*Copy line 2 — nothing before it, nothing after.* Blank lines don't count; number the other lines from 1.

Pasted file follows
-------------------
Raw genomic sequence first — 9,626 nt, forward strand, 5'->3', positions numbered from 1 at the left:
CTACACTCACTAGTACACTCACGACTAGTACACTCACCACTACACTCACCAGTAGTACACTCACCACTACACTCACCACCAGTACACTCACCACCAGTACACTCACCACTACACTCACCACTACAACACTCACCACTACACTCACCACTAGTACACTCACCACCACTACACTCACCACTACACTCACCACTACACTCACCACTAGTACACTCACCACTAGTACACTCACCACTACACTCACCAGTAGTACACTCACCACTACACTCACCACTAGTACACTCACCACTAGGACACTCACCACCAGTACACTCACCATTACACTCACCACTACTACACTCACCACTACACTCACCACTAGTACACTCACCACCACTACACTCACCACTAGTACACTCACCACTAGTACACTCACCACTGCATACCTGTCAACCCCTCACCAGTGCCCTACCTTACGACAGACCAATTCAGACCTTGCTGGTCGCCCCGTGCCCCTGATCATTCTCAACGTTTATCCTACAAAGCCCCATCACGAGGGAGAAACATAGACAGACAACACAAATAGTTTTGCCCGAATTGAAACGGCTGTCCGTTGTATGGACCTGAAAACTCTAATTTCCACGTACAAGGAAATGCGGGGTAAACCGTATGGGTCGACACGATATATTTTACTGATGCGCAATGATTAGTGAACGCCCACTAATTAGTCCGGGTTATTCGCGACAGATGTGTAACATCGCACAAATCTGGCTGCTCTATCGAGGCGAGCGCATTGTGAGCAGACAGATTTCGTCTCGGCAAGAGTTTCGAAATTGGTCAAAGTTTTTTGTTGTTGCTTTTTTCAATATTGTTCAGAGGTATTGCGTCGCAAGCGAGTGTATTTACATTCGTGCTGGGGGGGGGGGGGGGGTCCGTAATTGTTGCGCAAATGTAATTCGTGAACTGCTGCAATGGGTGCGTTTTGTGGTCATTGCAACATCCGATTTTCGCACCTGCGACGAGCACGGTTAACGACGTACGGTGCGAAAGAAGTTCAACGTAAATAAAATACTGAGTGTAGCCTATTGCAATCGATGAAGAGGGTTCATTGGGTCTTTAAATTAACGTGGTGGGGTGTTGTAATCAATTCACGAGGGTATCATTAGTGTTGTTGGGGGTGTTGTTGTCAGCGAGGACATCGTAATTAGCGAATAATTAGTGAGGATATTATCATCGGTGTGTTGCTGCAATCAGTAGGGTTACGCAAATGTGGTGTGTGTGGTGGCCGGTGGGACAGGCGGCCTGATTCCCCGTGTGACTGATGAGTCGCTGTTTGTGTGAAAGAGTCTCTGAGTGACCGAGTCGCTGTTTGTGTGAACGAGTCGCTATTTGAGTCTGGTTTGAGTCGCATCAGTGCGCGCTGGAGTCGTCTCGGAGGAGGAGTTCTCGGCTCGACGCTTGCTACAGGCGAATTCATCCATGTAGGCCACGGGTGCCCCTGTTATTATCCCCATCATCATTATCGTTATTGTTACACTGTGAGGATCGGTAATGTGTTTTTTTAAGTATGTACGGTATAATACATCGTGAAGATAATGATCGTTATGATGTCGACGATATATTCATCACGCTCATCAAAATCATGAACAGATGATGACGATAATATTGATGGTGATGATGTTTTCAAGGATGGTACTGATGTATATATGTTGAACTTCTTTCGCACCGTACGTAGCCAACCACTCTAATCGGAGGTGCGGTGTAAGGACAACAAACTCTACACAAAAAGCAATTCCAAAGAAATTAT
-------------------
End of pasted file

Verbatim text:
CTACACTCACTAGTACACTCACGACTAGTACACTCACCACTACACTCACCAGTAGTACACTCACCACTACACTCACCACCAGTACACTCACCACCAGTACACTCACCACTACACTCACCACTACAACACTCACCACTACACTCACCACTAGTACACTCACCACCACTACACTCACCACTACACTCACCACTACACTCACCACTAGTACACTCACCACTAGTACACTCACCACTACACTCACCAGTAGTACACTCACCACTACACTCACCACTAGTACACTCACCACTAGGACACTCACCACCAGTACACTCACCATTACACTCACCACTACTACACTCACCACTACACTCACCACTAGTACACTCACCACCACTACACTCACCACTAGTACACTCACCACTAGTACACTCACCACTGCATACCTGTCAACCCCTCACCAGTGCCCTACCTTACGACAGACCAATTCAGACCTTGCTGGTCGCCCCGTGCCCCTGATCATTCTCAACGTTTATCCTACAAAGCCCCATCACGAGGGAGAAACATAGACAGACAACACAAATAGTTTTGCCCGAATTGAAACGGCTGTCCGTTGTATGGACCTGAAAACTCTAATTTCCACGTACAAGGAAATGCGGGGTAAACCGTATGGGTCGACACGATATATTTTACTGATGCGCAATGATTAGTGAACGCCCACTAATTAGTCCGGGTTATTCGCGACAGATGTGTAACATCGCACAAATCTGGCTGCTCTATCGAGGCGAGCGCATTGTGAGCAGACAGATTTCGTCTCGGCAAGAGTTTCGAAATTGGTCAAAGTTTTTTGTTGTTGCTTTTTTCAATATTGTTCAGAGGTATTGCGTCGCAAGCGAGTGTATTTACATTCGTGCTGGGGGGGGGGGGGGGGTCCGTAATTGTTGCGCAAATGTAATTCGTGAACTGCTGCAATGGGTGCGTTTTGTGGTCATTGCAACATCCGATTTTCGCACCTGCGACGAGCACGGTTAACGACGTACGGTGCGAAAGAAGTTCAACGTAAATAAAATACTGAGTGTAGCCTATTGCAATCGATGAAGAGGGTTCATTGGGTCTTTAAATTAACGTGGTGGGGTGTTGTAATCAATTCACGAGGGTATCATTAGTGTTGTTGGGGGTGTTGTTGTCAGCGAGGACATCGTAATTAGCGAATAATTAGTGAGGATATTATCATCGGTGTGTTGCTGCAATCAGTAGGGTTACGCAAATGTGGTGTGTGTGGTGGCCGGTGGGACAGGCGGCCTGATTCCCCGTGTGACTGATGAGTCGCTGTTTGTGTGAAAGAGTCTCTGAGTGACCGAGTCGCTGTTTGTGTGAACGAGTCGCTATTTGAGTCTGGTTTGAGTCGCATCAGTGCGCGCTGGAGTCGTCTCGGAGGAGGAGTTCTCGGCTCGACGCTTGCTACAGGCGAATTCATCCATGTAGGCCACGGGTGCCCCTGTTATTATCCCCATCATCATTATCGTTATTGTTACACTGTGAGGATCGGTAATGTGTTTTTTTAAGTATGTACGGTATAATACATCGTGAAGATAATGATCGTTATGATGTCGACGATATATTCATCACGCTCATCAAAATCATGAACAGATGATGACGATAATATTGATGGTGATGATGTTTTCAAGGATGGTACTGATGTATATATGTTGAACTTCTTTCGCACCGTACGTAGCCAACCACTCTAATCGGAGGTGCGGTGTAAGGACAACAAACTCTACACAAAAAGCAATTCCAAAGAAATTAT